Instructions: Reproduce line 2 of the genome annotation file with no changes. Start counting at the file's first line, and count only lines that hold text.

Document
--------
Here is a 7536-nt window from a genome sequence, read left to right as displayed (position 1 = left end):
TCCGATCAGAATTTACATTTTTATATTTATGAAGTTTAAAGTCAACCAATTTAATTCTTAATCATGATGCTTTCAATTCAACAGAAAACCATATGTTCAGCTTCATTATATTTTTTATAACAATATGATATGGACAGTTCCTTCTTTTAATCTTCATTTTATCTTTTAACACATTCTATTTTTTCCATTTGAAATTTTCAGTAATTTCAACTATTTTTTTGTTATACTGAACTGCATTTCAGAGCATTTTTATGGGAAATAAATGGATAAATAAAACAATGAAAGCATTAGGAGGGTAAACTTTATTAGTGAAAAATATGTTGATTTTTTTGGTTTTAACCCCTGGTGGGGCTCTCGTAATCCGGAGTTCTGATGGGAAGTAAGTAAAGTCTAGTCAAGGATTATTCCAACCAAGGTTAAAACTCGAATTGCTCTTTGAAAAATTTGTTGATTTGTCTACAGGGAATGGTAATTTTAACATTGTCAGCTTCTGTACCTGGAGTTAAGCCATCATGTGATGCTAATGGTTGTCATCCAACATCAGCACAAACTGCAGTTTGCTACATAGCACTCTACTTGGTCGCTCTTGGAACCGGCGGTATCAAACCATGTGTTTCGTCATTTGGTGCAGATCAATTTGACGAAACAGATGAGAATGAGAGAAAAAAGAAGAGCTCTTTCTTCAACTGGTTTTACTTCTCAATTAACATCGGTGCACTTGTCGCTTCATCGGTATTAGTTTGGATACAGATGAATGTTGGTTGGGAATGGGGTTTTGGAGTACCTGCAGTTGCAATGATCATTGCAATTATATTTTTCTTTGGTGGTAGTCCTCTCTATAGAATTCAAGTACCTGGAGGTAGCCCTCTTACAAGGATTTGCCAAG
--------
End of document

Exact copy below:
TCCGATCAGAATTTACATTTTTATATTTATGAAGTTTAAAGTCAACCAATTTAATTCTTAATCATGATGCTTTCAATTCAACAGAAAACCATATGTTCAGCTTCATTATATTTTTTATAACAATATGATATGGACAGTTCCTTCTTTTAATCTTCATTTTATCTTTTAACACATTCTATTTTTTCCATTTGAAATTTTCAGTAATTTCAACTATTTTTTTGTTATACTGAACTGCATTTCAGAGCATTTTTATGGGAAATAAATGGATAAATAAAACAATGAAAGCATTAGGAGGGTAAACTTTATTAGTGAAAAATATGTTGATTTTTTTGGTTTTAACCCCTGGTGGGGCTCTCGTAATCCGGAGTTCTGATGGGAAGTAAGTAAAGTCTAGTCAAGGATTATTCCAACCAAGGTTAAAACTCGAATTGCTCTTTGAAAAATTTGTTGATTTGTCTACAGGGAATGGTAATTTTAACATTGTCAGCTTCTGTACCTGGAGTTAAGCCATCATGTGATGCTAATGGTTGTCATCCAACATCAGCACAAACTGCAGTTTGCTACATAGCACTCTACTTGGTCGCTCTTGGAACCGGCGGTATCAAACCATGTGTTTCGTCATTTGGTGCAGATCAATTTGACGAAACAGATGAGAATGAGAGAAAAAAGAAGAGCTCTTTCTTCAACTGGTTTTACTTCTCAATTAACATCGGTGCACTTGTCGCTTCATCGGTATTAGTTTGGATACAGATGAATGTTGGTTGGGAATGGGGTTTTGGAGTACCTGCAGTTGCAATGATCATTGCAATTATATTTTTCTTTGGTGGTAGTCCTCTCTATAGAATTCAAGTACCTGGAGGTAGCCCTCTTACAAGGATTTGCCAAG